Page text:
The awe of working around airplanes, hearing the engines roar or watching the propellers start up, can sometimes overwhelm anyone, especially if you are new in the business. For this reason, the initial training must hone in on the dangerous aspect of aviation. Ramp safety is just as important as air safety. Whether you are on the ground driving service vehicles, loading the airplane or piloting the airplane, caution must be used as if it were the first day on the job. Once an employee has a solid base to work with, he or she will learn to respect their job and the danger it presents. However, the ongoing need to remind employees is also key to their success. Videos and interactive classes can be a fun way to reemphasize "safety" issues to aviation workers. Keeping the attention of individuals is not an easy task, so companies must be innovative with their approach to employee training issues, especially when it involves safety tips.

Another way of getting the point across is by setting examples from top levels of management. The local management of any operation needs to be in the operation and see for themselves what is happening on a daily basis. Observe the behavior of your employees; recognize what they are doing right, and what they are not! Every manager should take pride in knowing they understand their operation and what it takes to be SAFE! Employees will recognize this effort and take a greater interest in the overall program.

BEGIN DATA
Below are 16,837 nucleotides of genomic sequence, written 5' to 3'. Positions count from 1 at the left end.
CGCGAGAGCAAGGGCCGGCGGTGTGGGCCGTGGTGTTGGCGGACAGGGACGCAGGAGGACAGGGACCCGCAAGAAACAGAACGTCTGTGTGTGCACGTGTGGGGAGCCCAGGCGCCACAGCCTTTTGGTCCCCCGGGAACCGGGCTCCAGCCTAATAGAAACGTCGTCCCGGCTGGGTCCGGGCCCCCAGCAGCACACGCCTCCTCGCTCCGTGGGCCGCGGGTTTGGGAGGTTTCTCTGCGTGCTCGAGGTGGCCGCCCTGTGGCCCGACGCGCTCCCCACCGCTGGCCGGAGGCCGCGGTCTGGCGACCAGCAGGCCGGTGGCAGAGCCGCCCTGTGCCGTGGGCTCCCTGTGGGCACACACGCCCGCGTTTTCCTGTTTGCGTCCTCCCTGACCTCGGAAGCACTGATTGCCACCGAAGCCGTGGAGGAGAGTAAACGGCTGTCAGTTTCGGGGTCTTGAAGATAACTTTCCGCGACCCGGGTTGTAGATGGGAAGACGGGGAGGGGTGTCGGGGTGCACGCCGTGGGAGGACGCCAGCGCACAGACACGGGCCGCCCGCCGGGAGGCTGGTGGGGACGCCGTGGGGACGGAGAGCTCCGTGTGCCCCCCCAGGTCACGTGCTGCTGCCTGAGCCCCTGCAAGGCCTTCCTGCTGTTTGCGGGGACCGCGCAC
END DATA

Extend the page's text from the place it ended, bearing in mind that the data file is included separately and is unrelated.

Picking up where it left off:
Kevin Paddick Facility Manager, British Airways I believe that ramp safety is a concern to everyone that works within this industry. Safety is and should always be top of the list when dealing with moving parts or any other type of mechanical equipment.

One of the biggest problems is people get complacent within their particular roles especially if they have been doing the same job for years. It becomes second nature therefore, they are not always as observant to the things that are going on around them as they should be.

This in turn creates the opportunity for accidents to occur.

In today's environment things change so quickly. It is important that regular training is given to all staff whether they work on the ramp or only visit the area periodically as to perform their duties.